So…if you want a lovely small tree (or shrub) that attracts birds and provides you with 4-season ornamental interest, consider one of the native serviceberry trees. All good…
I noticed the coir lining around my hanging basket beginning to thin in places so I became more attentive for several days to discover the cause. Patience paid off and one day I saw the culprit. A bird. At first glance at the color of the tail, I wondered if this was a warbler. I waited for the bird to slowly work its way around the rim of the container.
What appeared was not a warbler at all, but a female orchard oriole (Icterus spurius). I sent photographs to serious birders in three states just to make sure and it was confirmed as a female orchard oriole. We watched her return several times to gather the coir fibers around this hanging basket.
Click to enlarge photos:
She must be building her nest close by. Female orioles build the bulk of their hanging nest of woven grasses and long plant fibers and twigs. She will finish it off with soft plant down and fine grasses as a lining. We have seen Mr. Oriole near the suet once but only fleetingly and he hasn’t been back. Maybe I’ll be lucky enough to spot their distinct nest on a walk through the neighborhood in the next weeks. Fingers crossed….
To watch a female orchard oriole build her nest, check out the short video below:
Our pair will finish raising their brood and could migrate south as early as mid to late July. For a little more information on this climate threatened oriole, click HERE.
First day of summer and First garden tomato….
Nothing better than a garden grown tomato to celebrate Summer Solstice!
As news from around the world seems to be spinning out of control, I recently told the mainstream media to buzz off for a bit! My garden (as well as family, friends and neighbors, and volunteering) provided an offline pause that was needed to rest the mind.
This year every inch of the garden is extra healthy and bursting with greenery and blooms due to an abundance of cool weather and rain we had this spring. What a difference a year makes! I find myself beating the bounds of our tiny garden often, doing a little weeding, deadheading, adding or transplanting a few plants, composting, or just watching the birds rather than being online. What a tonic!
We all know that in spite of news headlines, there really are wonderful things going on everywhere. You just have to look for it, then stay engaged in what matters to you. As the Brits say, “Keep Calm and Carry On.” It’s a very good thing…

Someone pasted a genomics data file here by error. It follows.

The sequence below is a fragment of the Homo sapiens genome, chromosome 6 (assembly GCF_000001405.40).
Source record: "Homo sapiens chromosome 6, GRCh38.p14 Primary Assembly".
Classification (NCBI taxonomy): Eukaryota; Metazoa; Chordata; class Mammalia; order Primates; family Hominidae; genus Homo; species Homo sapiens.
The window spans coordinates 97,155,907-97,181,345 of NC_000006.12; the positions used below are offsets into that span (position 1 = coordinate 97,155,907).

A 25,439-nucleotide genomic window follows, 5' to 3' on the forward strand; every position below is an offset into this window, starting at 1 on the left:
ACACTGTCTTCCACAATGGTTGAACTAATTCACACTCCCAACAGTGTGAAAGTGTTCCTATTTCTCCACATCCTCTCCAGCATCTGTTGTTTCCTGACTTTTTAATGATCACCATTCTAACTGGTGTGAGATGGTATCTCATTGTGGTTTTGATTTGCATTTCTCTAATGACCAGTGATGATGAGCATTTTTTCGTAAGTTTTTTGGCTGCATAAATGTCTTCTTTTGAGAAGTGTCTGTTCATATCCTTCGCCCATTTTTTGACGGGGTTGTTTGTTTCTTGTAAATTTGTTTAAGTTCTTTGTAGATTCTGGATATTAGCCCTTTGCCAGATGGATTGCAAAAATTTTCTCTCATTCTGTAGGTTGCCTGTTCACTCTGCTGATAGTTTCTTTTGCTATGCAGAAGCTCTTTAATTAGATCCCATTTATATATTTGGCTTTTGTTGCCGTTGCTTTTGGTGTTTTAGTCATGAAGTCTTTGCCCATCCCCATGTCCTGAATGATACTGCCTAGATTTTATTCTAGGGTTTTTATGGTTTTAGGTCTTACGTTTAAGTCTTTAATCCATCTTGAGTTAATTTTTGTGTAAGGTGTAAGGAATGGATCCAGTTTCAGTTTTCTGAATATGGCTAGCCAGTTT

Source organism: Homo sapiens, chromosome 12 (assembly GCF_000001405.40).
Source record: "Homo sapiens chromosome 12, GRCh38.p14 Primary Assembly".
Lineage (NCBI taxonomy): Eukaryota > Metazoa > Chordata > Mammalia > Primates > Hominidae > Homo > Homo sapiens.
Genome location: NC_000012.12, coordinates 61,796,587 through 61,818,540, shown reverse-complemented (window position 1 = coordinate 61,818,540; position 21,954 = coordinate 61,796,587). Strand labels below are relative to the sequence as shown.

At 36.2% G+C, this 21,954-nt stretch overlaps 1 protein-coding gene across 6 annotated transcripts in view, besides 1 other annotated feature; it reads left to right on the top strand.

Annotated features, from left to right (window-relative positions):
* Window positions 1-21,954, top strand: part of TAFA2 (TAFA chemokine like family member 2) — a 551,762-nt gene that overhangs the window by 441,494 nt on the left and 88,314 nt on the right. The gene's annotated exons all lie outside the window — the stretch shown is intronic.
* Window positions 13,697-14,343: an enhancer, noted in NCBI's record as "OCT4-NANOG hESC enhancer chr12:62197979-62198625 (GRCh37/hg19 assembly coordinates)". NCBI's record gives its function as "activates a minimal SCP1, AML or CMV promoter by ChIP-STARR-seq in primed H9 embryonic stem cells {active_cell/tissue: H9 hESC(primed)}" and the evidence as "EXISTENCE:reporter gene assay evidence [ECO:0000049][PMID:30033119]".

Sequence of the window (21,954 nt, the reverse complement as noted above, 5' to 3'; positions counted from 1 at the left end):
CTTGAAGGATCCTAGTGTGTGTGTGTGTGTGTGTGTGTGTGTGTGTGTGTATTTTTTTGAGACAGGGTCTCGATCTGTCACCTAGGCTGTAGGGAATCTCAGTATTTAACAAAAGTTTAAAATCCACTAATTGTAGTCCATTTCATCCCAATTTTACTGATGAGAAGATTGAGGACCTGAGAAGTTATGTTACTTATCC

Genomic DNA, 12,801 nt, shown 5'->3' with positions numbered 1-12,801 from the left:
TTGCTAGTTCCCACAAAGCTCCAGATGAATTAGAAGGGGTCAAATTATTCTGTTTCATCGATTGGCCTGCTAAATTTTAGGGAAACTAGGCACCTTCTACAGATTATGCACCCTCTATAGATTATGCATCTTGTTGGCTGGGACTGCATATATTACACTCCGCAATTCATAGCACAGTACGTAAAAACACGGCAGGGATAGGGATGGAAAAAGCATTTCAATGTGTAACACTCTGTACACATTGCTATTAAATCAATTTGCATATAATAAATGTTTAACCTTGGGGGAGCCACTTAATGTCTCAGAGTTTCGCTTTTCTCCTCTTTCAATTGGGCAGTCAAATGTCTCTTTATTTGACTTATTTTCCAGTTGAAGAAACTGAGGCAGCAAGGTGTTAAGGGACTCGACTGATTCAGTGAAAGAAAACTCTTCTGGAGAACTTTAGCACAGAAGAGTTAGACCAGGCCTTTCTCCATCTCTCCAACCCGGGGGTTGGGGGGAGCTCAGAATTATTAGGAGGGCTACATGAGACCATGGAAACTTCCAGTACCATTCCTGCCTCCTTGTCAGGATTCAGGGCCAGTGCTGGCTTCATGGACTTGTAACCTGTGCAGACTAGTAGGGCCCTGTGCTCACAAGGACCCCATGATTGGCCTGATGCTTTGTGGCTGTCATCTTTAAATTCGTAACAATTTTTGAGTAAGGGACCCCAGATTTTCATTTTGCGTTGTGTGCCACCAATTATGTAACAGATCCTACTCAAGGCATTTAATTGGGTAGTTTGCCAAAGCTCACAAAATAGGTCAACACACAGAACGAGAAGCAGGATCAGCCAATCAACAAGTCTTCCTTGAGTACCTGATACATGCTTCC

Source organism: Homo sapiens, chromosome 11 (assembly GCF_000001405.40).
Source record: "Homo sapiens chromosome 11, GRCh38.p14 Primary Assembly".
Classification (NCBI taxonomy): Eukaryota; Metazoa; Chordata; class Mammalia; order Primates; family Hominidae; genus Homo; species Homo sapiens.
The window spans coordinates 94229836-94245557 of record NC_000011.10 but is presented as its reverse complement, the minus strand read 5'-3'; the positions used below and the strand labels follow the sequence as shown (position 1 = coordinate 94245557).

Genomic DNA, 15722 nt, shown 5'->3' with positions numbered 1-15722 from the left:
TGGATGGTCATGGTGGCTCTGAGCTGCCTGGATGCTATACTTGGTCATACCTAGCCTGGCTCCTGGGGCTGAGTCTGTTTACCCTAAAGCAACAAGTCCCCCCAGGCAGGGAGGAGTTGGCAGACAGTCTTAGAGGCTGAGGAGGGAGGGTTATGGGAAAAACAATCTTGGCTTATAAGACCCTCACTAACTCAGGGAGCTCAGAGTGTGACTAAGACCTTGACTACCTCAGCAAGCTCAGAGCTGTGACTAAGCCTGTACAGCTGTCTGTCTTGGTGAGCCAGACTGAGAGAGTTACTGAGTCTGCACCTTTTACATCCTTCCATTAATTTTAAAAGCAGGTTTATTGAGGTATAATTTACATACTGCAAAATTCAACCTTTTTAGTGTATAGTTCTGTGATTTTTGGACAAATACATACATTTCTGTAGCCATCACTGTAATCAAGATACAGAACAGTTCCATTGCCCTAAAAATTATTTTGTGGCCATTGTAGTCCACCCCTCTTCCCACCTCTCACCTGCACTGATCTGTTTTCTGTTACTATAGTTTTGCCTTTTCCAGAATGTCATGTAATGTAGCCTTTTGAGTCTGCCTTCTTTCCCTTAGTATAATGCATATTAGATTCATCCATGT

Something has claimed my beach wormwood (Artemisia stelleriana) and I am happy about it. It’s the larva of the American Lady butterfly (Vanessa virginiensis). I see all stages of larva development on the plants but the full-grown caterpillar is a wonder to behold. The one below is almost an inch and a half in length and has rows of bristle-like spines, yellow and black stripes, and red, orange, and white spots on each body segment.
The artemisia cultivar I grow is compact, growing about 8″ tall and planted along the edge of a border, a great accent with its downy soft silvery leaves. It looks a lot like dusty miller but unlike dusty miller, this plant is a hardy perennial in the Seacoast of New Hampshire. It’s a perfect little groundcover.
But this season it won’t look so perfect…. especially at the tallest tips, the blooms. The smaller larvae have spun silk around the bloom tips and smaller leaves. They use these safe hideaways as protection from predators during the day. The larger caterpillars have nests lower on the plants. It’s a bit messy inside there, full of excrement or frass.
The plants are pretty much covered with larvae, many at an earlier stage of development. I’ll have to wait to clean up the plants after the larvae have developed into pupae, then emerge as adult butterflies. The artemisia will survive. After the butterfly season ends, I’ll heavily trim the ragged plants and new growth with begin to appear.
Soon we will be rewarded with the beautiful American Lady butterfly, a medium size butterfly of deep oranges and black spots, closely related to and often mistaken for the Painted Lady butterfly. It lives for two to three weeks during which time it mates and reproduces, starting the cycle once again…. and will eventually begin their fall migration, riding the winds southward just like the Monarchs.